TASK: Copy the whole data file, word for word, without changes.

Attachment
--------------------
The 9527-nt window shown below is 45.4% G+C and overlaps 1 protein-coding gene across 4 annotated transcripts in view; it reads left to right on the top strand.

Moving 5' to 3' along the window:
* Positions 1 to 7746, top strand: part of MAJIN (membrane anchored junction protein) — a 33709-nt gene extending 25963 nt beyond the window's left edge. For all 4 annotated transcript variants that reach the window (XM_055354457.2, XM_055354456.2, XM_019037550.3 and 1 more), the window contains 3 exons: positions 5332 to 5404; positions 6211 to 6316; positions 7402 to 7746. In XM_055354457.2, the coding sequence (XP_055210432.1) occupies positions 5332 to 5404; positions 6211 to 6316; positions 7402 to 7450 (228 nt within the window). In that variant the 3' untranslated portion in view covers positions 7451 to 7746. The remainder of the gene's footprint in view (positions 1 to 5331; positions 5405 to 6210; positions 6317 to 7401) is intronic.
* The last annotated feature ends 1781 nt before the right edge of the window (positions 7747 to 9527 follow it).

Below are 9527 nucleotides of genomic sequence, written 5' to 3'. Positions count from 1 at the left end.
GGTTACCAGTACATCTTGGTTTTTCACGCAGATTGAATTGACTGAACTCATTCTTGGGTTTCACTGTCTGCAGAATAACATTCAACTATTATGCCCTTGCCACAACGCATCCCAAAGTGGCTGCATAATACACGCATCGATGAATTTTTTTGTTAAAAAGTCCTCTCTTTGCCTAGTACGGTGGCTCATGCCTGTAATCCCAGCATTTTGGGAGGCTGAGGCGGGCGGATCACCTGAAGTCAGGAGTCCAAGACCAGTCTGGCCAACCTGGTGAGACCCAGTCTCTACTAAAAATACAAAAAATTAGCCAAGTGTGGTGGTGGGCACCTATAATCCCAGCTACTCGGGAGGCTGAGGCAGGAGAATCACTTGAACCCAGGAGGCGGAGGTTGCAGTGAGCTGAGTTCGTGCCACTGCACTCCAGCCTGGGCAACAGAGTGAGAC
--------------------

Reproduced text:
The 9527-nt window shown below is 45.4% G+C and overlaps 1 protein-coding gene across 4 annotated transcripts in view; it reads left to right on the top strand.

Moving 5' to 3' along the window:
* Positions 1 to 7746, top strand: part of MAJIN (membrane anchored junction protein) — a 33709-nt gene extending 25963 nt beyond the window's left edge. For all 4 annotated transcript variants that reach the window (XM_055354457.2, XM_055354456.2, XM_019037550.3 and 1 more), the window contains 3 exons: positions 5332 to 5404; positions 6211 to 6316; positions 7402 to 7746. In XM_055354457.2, the coding sequence (XP_055210432.1) occupies positions 5332 to 5404; positions 6211 to 6316; positions 7402 to 7450 (228 nt within the window). In that variant the 3' untranslated portion in view covers positions 7451 to 7746. The remainder of the gene's footprint in view (positions 1 to 5331; positions 5405 to 6210; positions 6317 to 7401) is intronic.
* The last annotated feature ends 1781 nt before the right edge of the window (positions 7747 to 9527 follow it).

Below are 9527 nucleotides of genomic sequence, written 5' to 3'. Positions count from 1 at the left end.
GGTTACCAGTACATCTTGGTTTTTCACGCAGATTGAATTGACTGAACTCATTCTTGGGTTTCACTGTCTGCAGAATAACATTCAACTATTATGCCCTTGCCACAACGCATCCCAAAGTGGCTGCATAATACACGCATCGATGAATTTTTTTGTTAAAAAGTCCTCTCTTTGCCTAGTACGGTGGCTCATGCCTGTAATCCCAGCATTTTGGGAGGCTGAGGCGGGCGGATCACCTGAAGTCAGGAGTCCAAGACCAGTCTGGCCAACCTGGTGAGACCCAGTCTCTACTAAAAATACAAAAAATTAGCCAAGTGTGGTGGTGGGCACCTATAATCCCAGCTACTCGGGAGGCTGAGGCAGGAGAATCACTTGAACCCAGGAGGCGGAGGTTGCAGTGAGCTGAGTTCGTGCCACTGCACTCCAGCCTGGGCAACAGAGTGAGAC